Stop Calling it Content

It’s official. The push for “content” has pervaded society so completely that I had this actual conversation with my 10 year old the other day:

10 Yr Old: “Mom, no-one is visiting my website.”
Me: “I visited it just yesterday.”
10 Yr Old: “I think I need to make more content.”

Boom. Throw down the microphone and walk off stage.

assembly line

There has been a robust conversation surrounding the sheer amount of “content” debris (go read Mark Schaefer’s original Content Shock post), but I think the larger issue has to do with the attitude of the “content” creator.

I propose that we just stop calling it “content,” and whip out some Barron’s vocabulary words to describe what we’re doing instead.

  • Research paper
  • Investigative journalism
  • Marketing video
  • Customer photos
  • Online brochure or catalog
  • Case studies
  • Interviews
  • Company news item

See where I’m going with this?

One result will be that we ourselves recognize when we’re writing sales copy vs telling a story. If you call it “content,” it could be anything.

If you call it what it is, maybe it shifts your point of view as a creator. You are no longer a robot on the assembly line, you are an artist, a designer, a writer.

It’s the difference between mass-produced frozen fish sticks and fresh-caught grilled trout.

Your homework today, should you choose to accept it, is to go through your marketing plan, campaign strategy, and/or social media plan and highlight everywhere it says “content.” Replace that word with phrases and words that mean something to your customers.

Are you content with “content?”

Author’s Bio: Rosemary O’Neill is an insightful spirit who works for social strata — a top ten company to work for on the Internet . Check out the Social Strata blog. You can find Rosemary on Google+ and on Twitter as @rhogroupee

Photo Credit: jamesjyu via Compfight cc


  1. says

    I look at it this way: say that you have a manufacturing company. When you’re telling people about your business, how do you answer the question “What do you make?”

    I’m pretty sure that the answer won’t be “Stuff.”

    The word “content” is as descriptive and abstract as “stuff.” Abstraction can be useful, but we need to move down the ladder of abstraction more often.

  2. says

    Content; yes that word has come up a lot recently. I think most of the time people think they have to upload loads of stuff on a page to make it look full. It is a generic term and has far too many implications for people to grasp. The way I juggle ‘content’ is to think about what I want to discuss on my site and then think of the best way to portray that information; whether it be a written article, a video, a selection of pictures, an interview, a slide show, whatever.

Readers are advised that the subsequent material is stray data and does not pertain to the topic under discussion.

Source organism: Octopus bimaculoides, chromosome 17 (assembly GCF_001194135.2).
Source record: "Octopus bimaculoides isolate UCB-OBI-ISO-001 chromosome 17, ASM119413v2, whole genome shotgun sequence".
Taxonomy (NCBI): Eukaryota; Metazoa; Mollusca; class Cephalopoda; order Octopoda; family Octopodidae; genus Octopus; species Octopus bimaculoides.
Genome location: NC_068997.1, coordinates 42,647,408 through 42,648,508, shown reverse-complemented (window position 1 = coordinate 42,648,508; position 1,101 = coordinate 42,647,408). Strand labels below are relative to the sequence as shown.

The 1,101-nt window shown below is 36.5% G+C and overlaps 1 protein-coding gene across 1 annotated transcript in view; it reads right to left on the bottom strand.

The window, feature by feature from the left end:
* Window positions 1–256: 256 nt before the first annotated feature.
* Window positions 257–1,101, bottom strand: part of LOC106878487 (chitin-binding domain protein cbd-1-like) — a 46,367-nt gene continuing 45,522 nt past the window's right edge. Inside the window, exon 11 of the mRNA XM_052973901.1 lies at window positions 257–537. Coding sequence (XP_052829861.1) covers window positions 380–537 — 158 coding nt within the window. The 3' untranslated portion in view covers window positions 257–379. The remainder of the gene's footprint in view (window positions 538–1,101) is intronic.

3. says

    Perhaps I have misunderstood your point.

    But I think your proposition “that we just stop calling it “content,” and whip out some Barron’s vocabulary words to describe what we’re doing instead.” oversimplifies the point that Mark Schaefer was trying to make in his article about the future implications of Content Shock.

    I think he brings to the forefront a real concern that the popularity of content marketing could create a “bubble” which it turn may act as a barrier to market penetration in some industries and may eventually force small businesses to pay to play.

    Whether or not this phenomenon will in fact become manifest in the future is another issue. Perhaps the google algorithms may simply change to reward content curation and re-purposing or otherwise coerce new behaviour.

    Sill the question of the longterm effect of content overload on consumers and the cost of marketing is worthy of analysis and contemplation of a counter response, particularly among small businesses that are most likely to be adversely affected if in fact this comes to pass.

    Already Facebook has raised the cost of marketing and is demonstrating how easily the rules of the game could change. So that what was once free may soon come only at a premium.

  4. says

    Emily, exactly. I agree with you that the word “content” has come to mean “stuff” for a lot of people.

    SBOS, I think that content shock as Mark described it is more likely if marketers keep going down the path of blindly uploading “content,” (ie, “stuff”). My point is that we need a mindset shift, from producing “stuff,” to meeting our customers’ needs, whether it’s in the form of text, photos, video, phone calls, tutorials, etc.

  5. says

    Markets have shifted to content marketing because according to google’s assessment (since they reward it) that’s what online viewers are demanding. It I don’t think anyone foresaw the explosion in content which this would create. I think that if this continues it will lead to a system overload. Both on humans and the technological infrastructure that sustains it. I think the algorithms will again response and reward new behavior and online marketers will again adapt their seo and growth strategies. What that adaptation will be is anyone’s guess. Perhaps it will include some kind of curation and re-purposing. But eventually the “content shock” and consumer burn out will lead to more selective consumption of content and a shift in online marketing techniques and strategies.

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